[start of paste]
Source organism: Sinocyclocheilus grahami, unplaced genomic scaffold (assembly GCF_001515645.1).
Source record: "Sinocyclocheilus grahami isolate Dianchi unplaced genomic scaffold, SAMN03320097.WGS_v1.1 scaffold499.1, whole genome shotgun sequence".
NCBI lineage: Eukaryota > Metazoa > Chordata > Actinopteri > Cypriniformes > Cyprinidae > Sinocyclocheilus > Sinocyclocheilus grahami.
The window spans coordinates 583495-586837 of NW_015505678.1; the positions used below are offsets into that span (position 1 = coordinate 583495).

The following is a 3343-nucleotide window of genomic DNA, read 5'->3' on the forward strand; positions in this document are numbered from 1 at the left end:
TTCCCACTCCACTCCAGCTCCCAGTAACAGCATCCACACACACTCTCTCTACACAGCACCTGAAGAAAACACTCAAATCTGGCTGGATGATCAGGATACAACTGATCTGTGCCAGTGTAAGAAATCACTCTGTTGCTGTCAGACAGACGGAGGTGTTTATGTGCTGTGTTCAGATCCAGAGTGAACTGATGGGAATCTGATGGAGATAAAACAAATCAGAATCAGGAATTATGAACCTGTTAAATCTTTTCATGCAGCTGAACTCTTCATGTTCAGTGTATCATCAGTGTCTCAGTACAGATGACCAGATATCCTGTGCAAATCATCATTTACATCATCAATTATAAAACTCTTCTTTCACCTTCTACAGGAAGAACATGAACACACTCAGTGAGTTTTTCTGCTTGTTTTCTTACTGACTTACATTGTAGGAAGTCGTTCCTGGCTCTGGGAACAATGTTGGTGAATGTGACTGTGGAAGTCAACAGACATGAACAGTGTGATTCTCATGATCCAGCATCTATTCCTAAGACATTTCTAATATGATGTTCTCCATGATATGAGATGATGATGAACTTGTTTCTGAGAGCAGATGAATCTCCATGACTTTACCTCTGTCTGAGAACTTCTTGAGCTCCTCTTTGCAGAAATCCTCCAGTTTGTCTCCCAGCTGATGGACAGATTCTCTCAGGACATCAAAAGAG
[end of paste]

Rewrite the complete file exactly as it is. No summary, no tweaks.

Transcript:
Source organism: Sinocyclocheilus grahami, unplaced genomic scaffold (assembly GCF_001515645.1).
Source record: "Sinocyclocheilus grahami isolate Dianchi unplaced genomic scaffold, SAMN03320097.WGS_v1.1 scaffold499.1, whole genome shotgun sequence".
NCBI lineage: Eukaryota > Metazoa > Chordata > Actinopteri > Cypriniformes > Cyprinidae > Sinocyclocheilus > Sinocyclocheilus grahami.
The window spans coordinates 583495-586837 of NW_015505678.1; the positions used below are offsets into that span (position 1 = coordinate 583495).

The following is a 3343-nucleotide window of genomic DNA, read 5'->3' on the forward strand; positions in this document are numbered from 1 at the left end:
TTCCCACTCCACTCCAGCTCCCAGTAACAGCATCCACACACACTCTCTCTACACAGCACCTGAAGAAAACACTCAAATCTGGCTGGATGATCAGGATACAACTGATCTGTGCCAGTGTAAGAAATCACTCTGTTGCTGTCAGACAGACGGAGGTGTTTATGTGCTGTGTTCAGATCCAGAGTGAACTGATGGGAATCTGATGGAGATAAAACAAATCAGAATCAGGAATTATGAACCTGTTAAATCTTTTCATGCAGCTGAACTCTTCATGTTCAGTGTATCATCAGTGTCTCAGTACAGATGACCAGATATCCTGTGCAAATCATCATTTACATCATCAATTATAAAACTCTTCTTTCACCTTCTACAGGAAGAACATGAACACACTCAGTGAGTTTTTCTGCTTGTTTTCTTACTGACTTACATTGTAGGAAGTCGTTCCTGGCTCTGGGAACAATGTTGGTGAATGTGACTGTGGAAGTCAACAGACATGAACAGTGTGATTCTCATGATCCAGCATCTATTCCTAAGACATTTCTAATATGATGTTCTCCATGATATGAGATGATGATGAACTTGTTTCTGAGAGCAGATGAATCTCCATGACTTTACCTCTGTCTGAGAACTTCTTGAGCTCCTCTTTGCAGAAATCCTCCAGTTTGTCTCCCAGCTGATGGACAGATTCTCTCAGGACATCAAAAGAG